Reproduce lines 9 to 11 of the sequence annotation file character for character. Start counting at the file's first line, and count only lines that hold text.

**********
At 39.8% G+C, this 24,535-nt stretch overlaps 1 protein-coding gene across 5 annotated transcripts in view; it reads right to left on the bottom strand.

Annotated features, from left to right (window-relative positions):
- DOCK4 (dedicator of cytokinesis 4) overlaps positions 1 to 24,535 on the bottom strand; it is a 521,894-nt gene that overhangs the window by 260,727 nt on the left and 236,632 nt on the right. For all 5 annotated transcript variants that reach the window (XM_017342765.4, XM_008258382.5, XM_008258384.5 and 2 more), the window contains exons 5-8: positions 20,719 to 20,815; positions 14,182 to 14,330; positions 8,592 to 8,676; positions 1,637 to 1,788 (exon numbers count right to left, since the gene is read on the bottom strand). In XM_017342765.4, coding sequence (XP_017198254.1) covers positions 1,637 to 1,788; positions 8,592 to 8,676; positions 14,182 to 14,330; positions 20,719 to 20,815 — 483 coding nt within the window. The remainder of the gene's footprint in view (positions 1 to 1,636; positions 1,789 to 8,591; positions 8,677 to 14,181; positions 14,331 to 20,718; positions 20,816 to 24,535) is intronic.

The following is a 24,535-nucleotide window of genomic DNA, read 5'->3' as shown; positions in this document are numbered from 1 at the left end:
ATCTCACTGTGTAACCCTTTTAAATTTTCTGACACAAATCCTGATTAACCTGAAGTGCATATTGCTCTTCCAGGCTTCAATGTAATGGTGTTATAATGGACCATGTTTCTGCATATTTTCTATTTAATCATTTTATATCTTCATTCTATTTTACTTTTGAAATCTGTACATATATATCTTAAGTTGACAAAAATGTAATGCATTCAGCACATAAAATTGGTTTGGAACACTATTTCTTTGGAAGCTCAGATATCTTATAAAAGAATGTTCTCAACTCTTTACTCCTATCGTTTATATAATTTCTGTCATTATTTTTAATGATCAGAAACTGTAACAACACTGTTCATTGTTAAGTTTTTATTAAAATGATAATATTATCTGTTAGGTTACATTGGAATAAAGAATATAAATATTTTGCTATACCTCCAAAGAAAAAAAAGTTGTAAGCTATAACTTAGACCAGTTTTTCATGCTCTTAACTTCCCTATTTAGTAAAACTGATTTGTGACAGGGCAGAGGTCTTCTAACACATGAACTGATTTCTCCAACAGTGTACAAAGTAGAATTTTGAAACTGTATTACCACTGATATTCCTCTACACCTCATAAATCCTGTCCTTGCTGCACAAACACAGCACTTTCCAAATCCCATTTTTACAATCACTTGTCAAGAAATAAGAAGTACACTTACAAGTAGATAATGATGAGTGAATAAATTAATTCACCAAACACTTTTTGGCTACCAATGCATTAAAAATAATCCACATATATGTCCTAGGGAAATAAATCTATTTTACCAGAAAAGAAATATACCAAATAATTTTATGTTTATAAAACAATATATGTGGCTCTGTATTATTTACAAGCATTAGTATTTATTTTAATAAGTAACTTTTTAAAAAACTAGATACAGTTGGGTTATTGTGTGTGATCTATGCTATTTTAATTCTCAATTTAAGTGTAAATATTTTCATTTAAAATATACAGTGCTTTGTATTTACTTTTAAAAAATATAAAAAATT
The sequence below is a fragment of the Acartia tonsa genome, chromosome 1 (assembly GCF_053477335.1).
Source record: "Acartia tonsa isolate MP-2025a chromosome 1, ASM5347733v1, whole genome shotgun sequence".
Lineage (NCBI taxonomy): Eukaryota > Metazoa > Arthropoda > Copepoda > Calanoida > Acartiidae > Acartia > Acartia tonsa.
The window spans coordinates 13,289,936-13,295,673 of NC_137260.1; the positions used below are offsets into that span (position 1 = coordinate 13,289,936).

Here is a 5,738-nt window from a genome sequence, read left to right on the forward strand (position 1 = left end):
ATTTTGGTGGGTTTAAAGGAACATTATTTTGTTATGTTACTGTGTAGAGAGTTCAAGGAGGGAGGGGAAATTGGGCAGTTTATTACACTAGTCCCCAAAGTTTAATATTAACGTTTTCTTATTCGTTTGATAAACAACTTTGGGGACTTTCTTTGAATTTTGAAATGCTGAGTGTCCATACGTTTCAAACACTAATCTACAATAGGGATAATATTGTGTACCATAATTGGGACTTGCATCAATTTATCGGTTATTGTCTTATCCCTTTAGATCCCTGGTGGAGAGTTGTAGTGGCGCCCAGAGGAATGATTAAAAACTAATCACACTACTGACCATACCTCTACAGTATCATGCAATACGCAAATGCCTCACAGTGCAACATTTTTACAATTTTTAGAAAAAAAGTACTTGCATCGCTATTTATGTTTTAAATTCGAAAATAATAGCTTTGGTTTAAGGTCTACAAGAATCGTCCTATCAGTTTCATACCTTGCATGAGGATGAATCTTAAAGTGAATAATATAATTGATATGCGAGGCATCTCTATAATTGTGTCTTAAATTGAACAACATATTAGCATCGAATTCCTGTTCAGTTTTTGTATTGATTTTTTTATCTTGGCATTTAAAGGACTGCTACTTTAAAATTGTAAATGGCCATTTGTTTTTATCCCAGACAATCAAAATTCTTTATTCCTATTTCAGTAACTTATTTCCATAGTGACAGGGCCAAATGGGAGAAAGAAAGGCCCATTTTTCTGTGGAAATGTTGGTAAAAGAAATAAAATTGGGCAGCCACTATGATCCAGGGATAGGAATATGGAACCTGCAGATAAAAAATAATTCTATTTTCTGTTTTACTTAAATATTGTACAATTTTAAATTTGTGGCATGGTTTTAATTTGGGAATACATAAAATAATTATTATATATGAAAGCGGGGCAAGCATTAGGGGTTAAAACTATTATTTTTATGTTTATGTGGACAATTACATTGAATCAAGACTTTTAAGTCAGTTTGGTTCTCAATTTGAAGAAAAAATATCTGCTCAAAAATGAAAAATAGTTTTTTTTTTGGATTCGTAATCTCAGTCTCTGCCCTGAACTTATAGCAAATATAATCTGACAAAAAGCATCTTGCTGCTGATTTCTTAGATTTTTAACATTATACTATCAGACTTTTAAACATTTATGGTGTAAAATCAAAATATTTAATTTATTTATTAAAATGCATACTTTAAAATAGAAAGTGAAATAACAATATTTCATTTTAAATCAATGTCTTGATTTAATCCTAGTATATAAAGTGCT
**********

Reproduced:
The window spans coordinates 13,289,936-13,295,673 of NC_137260.1; the positions used below are offsets into that span (position 1 = coordinate 13,289,936).

Here is a 5,738-nt window from a genome sequence, read left to right on the forward strand (position 1 = left end):
ATTTTGGTGGGTTTAAAGGAACATTATTTTGTTATGTTACTGTGTAGAGAGTTCAAGGAGGGAGGGGAAATTGGGCAGTTTATTACACTAGTCCCCAAAGTTTAATATTAACGTTTTCTTATTCGTTTGATAAACAACTTTGGGGACTTTCTTTGAATTTTGAAATGCTGAGTGTCCATACGTTTCAAACACTAATCTACAATAGGGATAATATTGTGTACCATAATTGGGACTTGCATCAATTTATCGGTTATTGTCTTATCCCTTTAGATCCCTGGTGGAGAGTTGTAGTGGCGCCCAGAGGAATGATTAAAAACTAATCACACTACTGACCATACCTCTACAGTATCATGCAATACGCAAATGCCTCACAGTGCAACATTTTTACAATTTTTAGAAAAAAAGTACTTGCATCGCTATTTATGTTTTAAATTCGAAAATAATAGCTTTGGTTTAAGGTCTACAAGAATCGTCCTATCAGTTTCATACCTTGCATGAGGATGAATCTTAAAGTGAATAATATAATTGATATGCGAGGCATCTCTATAATTGTGTCTTAAATTGAACAACATATTAGCATCGAATTCCTGTTCAGTTTTTGTATTGATTTTTTTATCTTGGCATTTAAAGGACTGCTACTTTAAAATTGTAAATGGCCATTTGTTTTTATCCCAGACAATCAAAATTCTTTATTCCTATTTCAGTAACTTATTTCCATAGTGACAGGGCCAAATGGGAGAAAGAAAGGCCCATTTTTCTGTGGAAATGTTGGTAAAAGAAATAAAATTGGGCAGCCACTATGATCCAGGGATAGGAATATGGAACCTGCAGATAAAAAATAATTCTATTTTCTGTTTTACTTAAATATTGTACAATTTTAAATTTGTGGCATGGTTTTAATTTGGGAATACATAAAATAATTATTATATATGAAAGCGGGGCAAGCATTAGGGGTTAAAACTATTATTTTTATGTTTATGTGGACAATTACATTGAATCAAGACTTTTAAGTCAGTTTGGTTCTCAATTTGAAGAAAAAATATCTGCTCAAAAATGAAAAATAGTTTTTTTTTTGGATTCGTAATCTCAGTCTCTGCCCTGAACTTATAGCAAATATAATCTGACAAAAAGCATCTTGCTGCTGATTTCTTAGATTTTTAACATTATACTATCAGACTTTTAAACATTTATGGTGTAAAATCAAAATATTTAATTTATTTATTAAAATGCATACTTTAAAATAGAAAGTGAAATAACAATATTTCATTTTAAATCAATGTCTTGATTTAATCCTAGTATATAAAGTGCT